Special Department of Justice unit tells city that for open dialog, media can’t be present.
FERGUSON • The news release was emailed to dozens of local and national media representatives.
The city of Ferguson was promoting a five-week series of “town hall” meetings beginning Monday to update residents “on changes the council wants the community to consider’’ and to address concerns about the city.
But by Friday, a little-known unit of the U.S. Department of Justice had gotten involved, and those meetings, originally billed by Mayor James Knowles III as a dialogue with the community “so they know exactly where we stand on things with full transparency,” would be closed to the media and nearly anyone else who wasn’t a resident.
In the days after Michael Brown’s fatal shooting Aug. 9 by a city police officer, U.S. Attorney General Eric Holder dispatched the Justice Department’s Community Relations Service to the city to help keep the peace and resolve racial tension.
On Friday, Devin James, a spokesman for Ferguson, said that the Community Relations Service was insisting that reporters be kept out of the city’s “town hall’’ meetings planned for each of three wards because having media present could alter the conversations.
The first meetings are scheduled from 6 to 8 p.m. Monday at City Hall, 110 Church Street; Wellspring Church, 33 South Florissant Road; and Our Lady of Guadalupe Church, 17 Hawkesbury Drive.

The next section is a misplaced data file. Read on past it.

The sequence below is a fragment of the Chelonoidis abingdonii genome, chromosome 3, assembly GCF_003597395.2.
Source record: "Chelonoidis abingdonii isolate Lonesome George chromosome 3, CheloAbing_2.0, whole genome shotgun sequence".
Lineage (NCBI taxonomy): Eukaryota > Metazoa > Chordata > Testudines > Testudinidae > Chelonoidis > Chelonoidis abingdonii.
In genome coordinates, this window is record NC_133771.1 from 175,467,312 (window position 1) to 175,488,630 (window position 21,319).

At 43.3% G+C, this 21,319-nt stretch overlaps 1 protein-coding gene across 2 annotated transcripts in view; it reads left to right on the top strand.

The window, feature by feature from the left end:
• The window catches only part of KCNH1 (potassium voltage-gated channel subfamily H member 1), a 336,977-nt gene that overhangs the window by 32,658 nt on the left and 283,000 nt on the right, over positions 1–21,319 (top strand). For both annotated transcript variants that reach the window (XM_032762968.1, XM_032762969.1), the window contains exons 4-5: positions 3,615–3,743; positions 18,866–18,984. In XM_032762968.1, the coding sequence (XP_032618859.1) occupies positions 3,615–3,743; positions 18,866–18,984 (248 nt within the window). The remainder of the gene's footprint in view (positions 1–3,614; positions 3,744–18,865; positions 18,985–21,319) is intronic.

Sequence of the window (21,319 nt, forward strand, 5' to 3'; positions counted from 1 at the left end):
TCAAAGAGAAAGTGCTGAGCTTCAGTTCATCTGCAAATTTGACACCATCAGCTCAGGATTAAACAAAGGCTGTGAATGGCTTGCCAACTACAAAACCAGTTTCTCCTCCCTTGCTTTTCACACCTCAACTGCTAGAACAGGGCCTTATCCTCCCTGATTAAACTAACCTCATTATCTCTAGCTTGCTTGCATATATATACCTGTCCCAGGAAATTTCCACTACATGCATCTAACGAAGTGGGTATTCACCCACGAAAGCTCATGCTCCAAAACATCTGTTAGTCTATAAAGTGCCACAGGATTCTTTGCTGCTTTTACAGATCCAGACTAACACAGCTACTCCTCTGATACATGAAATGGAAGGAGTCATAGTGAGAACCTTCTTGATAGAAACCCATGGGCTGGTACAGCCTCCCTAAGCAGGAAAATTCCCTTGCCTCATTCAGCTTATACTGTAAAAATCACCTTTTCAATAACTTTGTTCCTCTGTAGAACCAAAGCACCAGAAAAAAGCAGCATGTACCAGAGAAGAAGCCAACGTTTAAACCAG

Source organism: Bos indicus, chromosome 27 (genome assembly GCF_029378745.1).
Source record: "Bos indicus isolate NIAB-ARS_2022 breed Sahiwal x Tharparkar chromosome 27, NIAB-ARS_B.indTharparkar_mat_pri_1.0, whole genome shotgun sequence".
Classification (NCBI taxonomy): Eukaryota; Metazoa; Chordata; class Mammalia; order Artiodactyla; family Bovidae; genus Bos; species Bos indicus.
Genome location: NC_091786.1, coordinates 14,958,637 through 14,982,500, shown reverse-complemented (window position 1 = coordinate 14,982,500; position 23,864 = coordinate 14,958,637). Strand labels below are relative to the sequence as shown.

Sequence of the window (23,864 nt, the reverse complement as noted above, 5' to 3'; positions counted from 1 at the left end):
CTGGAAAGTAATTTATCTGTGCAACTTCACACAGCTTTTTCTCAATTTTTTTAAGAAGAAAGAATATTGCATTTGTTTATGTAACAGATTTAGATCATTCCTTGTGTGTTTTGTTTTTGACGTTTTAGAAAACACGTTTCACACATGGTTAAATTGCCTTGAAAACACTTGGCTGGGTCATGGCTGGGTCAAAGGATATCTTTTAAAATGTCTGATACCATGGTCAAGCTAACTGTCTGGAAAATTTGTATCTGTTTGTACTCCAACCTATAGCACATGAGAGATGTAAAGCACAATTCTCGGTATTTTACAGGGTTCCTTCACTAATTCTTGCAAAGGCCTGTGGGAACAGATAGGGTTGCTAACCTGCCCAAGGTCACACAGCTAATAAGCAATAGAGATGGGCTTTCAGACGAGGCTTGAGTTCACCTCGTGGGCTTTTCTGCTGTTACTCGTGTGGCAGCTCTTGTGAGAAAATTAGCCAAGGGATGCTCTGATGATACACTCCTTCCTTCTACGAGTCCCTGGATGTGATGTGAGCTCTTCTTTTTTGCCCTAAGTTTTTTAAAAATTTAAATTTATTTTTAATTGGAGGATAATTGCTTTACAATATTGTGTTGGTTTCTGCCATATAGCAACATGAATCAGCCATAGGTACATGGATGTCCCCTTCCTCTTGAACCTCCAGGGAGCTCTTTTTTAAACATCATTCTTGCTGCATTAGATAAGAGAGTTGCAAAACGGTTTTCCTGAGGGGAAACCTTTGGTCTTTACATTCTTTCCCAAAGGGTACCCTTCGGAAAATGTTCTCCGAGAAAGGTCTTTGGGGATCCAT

“It allows us to have a more true dialogue,” James said. “It’s for the benefit of the community.”
In an email late Friday, Dena Iverson, a Justice Department spokeswoman, confirmed that the “town hall” meetings were being overseen by the Community Relations Service.
Iverson also pointed to the unit’s mission statement, which says the service “provides confidential mediation, facilitation, training, and consulting services to help communities enhance their ability to alleviate, solve, and respond to future conflicts more effectively.”
She did not respond to a question about whether the city’s town hall meetings fit the mediation concept.
The unit was also sent to Sanford, Fla., last year in the aftermath of the slaying of Trayvon Martin and trial of George Zimmerman, the man who shot Martin.
City Attorney Stephanie Karr said she believed the decision to restrict attendance to residents and certain invited guests at the town hall meetings doesn’t violate Missouri’s Sunshine Law because only two council members would be present at each meeting. Without a quorum, such gatherings of council members do not violate the state’s open meetings requirements, Karr said.
Karr, however, also said that the city would not do anything to keep reporters from attending, but that would be up to the Department of Justice.
After Ferguson police Officer Darren Wilson shot and killed Brown on Aug. 9, the city saw a number of protests, some of which county and state law enforcement agencies quelled by using tear gas, rubber bullets and armored personnel vehicles.
A City Council meeting on Sept. 9, held at the Greater Grace Church to accommodate the large crowd, was disrupted several times by angry chants from protesters, some of whom were not from Ferguson.
Another council meeting is scheduled for Tuesday.
On Friday, Knowles said the city was still exploring possible venues for that meeting.
Source: Stephen Deere for St. Louis Post-Dispatch